Learn To Swim
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It always comes as a shock that the Maltese don’t do better at swimming in the Olympics. After all, this island race lives a very outdoorsy lifestyle, they can swim almost as soon as they can walk and they spend half the year splashing about in the water. You’d think that would count for something!
It’s resulted in a nation of expert swimmers as well, as a nation of expert teachers. So if you want to learn to swim then why not come and gain the benefit of all that experience and expertise and take lessons on Malta?
Of course, there are many other obvious reasons that make this an attractive proposition. Ordinarily, those who don’t live on a sun-drenched island in the Mediterranean learn indoors in their local council pool staring up at polystyrene ceiling tiles. That’s a far cry from splashing around in an open-air pool under a cloudless azure sky.
You’ll find dozens of organised swimming schools and aquatic clubs operating here, where professional instructors impart their wisdom to children and adults alike. They not only teach swimming but also safety rules and first-aid methods that can be employed when swimming in the sea.
Learning here also makes sense because once your lesson is over you can hit the beach and spend the rest of the day practicing in the sea. Anyone who has swum before will tell you that it’s much easier in salt water than in fresh water. And, given that most people learn with half an hour of instruction per week, imagine what progress you could make spending hours each day swimming.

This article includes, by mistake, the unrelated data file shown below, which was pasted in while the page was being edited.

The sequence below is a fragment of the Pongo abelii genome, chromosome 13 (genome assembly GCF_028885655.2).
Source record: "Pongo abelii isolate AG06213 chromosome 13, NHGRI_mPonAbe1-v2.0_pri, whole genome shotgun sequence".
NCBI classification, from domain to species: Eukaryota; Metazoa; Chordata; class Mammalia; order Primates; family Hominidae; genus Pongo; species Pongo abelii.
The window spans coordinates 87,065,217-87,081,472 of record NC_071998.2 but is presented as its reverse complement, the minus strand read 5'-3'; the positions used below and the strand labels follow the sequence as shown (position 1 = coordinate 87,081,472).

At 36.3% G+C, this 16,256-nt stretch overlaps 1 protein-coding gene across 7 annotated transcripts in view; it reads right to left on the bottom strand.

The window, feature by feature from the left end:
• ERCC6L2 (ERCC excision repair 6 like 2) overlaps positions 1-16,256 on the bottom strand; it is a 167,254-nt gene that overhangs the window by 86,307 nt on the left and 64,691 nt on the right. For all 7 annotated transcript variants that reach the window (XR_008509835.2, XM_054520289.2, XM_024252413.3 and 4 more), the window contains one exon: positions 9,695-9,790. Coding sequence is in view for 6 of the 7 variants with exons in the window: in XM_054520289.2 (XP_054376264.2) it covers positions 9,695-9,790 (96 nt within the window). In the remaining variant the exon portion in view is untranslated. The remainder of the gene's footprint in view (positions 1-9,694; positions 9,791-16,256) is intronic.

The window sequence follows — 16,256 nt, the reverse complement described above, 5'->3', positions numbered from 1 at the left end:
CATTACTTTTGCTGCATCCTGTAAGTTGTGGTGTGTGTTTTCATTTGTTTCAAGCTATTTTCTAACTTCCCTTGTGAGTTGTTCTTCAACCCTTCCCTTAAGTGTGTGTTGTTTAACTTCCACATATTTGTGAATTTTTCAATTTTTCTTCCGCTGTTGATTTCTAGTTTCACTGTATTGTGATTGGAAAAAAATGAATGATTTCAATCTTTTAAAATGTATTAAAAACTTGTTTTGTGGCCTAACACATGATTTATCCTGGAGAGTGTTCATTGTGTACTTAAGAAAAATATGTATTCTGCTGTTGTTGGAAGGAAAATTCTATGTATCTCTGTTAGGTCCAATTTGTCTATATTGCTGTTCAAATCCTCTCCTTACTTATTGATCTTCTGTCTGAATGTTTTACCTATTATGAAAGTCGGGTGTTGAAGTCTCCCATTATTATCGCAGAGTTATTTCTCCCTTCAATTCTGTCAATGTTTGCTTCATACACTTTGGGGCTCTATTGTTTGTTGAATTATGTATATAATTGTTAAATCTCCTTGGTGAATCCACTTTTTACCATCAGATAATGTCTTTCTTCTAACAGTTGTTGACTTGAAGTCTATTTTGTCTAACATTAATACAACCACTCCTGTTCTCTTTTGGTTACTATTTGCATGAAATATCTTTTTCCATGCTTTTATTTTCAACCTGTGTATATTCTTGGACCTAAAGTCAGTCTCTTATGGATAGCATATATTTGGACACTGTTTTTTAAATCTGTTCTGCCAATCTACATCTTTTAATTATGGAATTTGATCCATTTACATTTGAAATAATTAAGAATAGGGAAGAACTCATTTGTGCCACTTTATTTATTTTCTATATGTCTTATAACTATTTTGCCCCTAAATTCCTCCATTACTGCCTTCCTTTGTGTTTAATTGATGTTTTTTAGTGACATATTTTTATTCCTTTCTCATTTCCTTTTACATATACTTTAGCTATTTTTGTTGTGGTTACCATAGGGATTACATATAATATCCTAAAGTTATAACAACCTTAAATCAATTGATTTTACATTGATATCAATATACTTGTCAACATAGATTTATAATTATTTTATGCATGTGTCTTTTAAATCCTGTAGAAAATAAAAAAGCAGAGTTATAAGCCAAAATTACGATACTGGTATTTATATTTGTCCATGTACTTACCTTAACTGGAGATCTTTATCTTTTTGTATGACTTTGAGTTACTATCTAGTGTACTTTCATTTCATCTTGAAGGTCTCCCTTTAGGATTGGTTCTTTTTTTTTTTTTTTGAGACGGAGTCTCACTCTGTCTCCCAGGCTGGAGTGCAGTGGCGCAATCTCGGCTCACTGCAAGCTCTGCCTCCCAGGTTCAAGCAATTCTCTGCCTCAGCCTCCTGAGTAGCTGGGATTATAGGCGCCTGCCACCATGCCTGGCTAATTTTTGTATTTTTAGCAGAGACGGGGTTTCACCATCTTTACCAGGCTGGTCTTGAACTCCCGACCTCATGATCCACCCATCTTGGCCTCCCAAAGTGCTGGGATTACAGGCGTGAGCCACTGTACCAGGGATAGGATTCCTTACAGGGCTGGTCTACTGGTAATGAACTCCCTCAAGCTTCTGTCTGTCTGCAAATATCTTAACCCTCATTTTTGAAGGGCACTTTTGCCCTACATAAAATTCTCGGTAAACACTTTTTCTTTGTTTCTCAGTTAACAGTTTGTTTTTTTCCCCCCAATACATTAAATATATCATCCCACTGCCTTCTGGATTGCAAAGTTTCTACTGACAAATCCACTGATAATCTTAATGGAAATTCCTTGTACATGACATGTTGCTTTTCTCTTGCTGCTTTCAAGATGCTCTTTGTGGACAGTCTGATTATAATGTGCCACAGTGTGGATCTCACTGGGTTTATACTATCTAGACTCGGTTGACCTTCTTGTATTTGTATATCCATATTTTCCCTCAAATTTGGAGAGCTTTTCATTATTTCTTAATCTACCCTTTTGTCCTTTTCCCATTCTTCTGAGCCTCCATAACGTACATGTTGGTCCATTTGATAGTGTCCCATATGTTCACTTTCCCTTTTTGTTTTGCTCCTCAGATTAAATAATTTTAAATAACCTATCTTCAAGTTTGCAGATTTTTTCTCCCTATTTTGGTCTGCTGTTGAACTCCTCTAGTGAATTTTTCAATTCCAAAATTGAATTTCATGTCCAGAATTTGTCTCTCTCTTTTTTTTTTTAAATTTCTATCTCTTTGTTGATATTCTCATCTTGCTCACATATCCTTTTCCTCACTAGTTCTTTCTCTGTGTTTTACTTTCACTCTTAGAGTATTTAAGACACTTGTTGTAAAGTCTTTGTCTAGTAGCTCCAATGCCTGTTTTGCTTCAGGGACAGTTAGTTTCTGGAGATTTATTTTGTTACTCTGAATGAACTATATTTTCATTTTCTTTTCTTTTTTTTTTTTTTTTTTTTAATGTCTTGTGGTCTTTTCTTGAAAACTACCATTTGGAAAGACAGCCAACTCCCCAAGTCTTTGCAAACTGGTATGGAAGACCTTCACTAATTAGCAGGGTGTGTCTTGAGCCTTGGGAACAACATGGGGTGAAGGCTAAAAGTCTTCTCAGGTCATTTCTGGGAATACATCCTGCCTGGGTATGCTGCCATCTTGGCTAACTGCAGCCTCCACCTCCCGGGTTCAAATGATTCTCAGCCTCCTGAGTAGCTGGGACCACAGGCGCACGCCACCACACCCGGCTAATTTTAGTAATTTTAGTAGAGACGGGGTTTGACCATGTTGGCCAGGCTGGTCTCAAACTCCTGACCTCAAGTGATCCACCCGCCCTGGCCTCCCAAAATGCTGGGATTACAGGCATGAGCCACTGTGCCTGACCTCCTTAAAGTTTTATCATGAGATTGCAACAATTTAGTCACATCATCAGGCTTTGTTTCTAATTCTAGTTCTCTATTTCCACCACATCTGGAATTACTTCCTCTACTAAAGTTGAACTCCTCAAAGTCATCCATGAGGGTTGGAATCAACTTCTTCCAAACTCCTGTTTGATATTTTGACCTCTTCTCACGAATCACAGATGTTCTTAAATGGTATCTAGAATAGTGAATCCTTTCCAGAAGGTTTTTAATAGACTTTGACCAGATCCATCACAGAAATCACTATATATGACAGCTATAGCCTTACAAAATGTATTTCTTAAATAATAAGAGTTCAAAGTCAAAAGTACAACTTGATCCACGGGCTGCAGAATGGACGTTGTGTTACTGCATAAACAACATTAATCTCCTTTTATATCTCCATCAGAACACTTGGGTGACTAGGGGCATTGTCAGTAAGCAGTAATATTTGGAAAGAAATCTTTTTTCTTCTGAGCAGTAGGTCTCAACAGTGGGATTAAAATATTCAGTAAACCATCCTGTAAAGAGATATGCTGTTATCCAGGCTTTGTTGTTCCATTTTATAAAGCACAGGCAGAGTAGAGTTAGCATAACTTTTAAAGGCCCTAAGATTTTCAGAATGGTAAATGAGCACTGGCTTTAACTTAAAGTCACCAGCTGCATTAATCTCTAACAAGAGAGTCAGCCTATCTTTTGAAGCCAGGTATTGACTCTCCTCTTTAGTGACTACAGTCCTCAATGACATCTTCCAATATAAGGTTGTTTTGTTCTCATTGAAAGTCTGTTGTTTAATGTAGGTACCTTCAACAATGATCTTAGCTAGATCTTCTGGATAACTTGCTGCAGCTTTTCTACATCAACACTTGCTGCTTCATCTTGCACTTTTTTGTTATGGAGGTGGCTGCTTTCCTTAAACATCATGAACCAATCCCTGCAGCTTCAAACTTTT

Another bonus is that the salty sea water increases your buoyancy so it’s harder to sink – just think about those documentaries of people bobbing about in the very salty Dead Sea, where it’s all but impossible to dip below the surface the water’s so ‘floaty’.
On Malta, most courses run in well-kept pools, where you’ll have easy access to the best changing and security facilities. From the pool, the second phase of most courses incorporates lessons in the open water where new swimmers will, for the first time, discover the joy of swimming in the sea.
The idea of these organised swimming classes is not to produce new Mark Spitz and Michael Phelps generations, which may explain why Malta never bags any medals, they’re to turn people into able swimmers. They will teach you how to be safe in the water, appreciate and enjoy the healthy aspect of swimming and to savour the warmth and tranquillity of ploughing up and down like a seal in the Mediterranean.
Malta's inviting blue waters are clean, warm and safe all the year round, though the air temperature may put you off slightly in the depths of winter. In the summer though it’s a blessed relief most of the time to jump in to cool off so what are you waiting for?
The easiest way to find a swimming course on Malta is through the national organising body for the sport, the Malta Aquatic Sports Association. A link to their website is given below. Alternatively, you can contact any of the swimming or water polo clubs on the island to ask about lessons.
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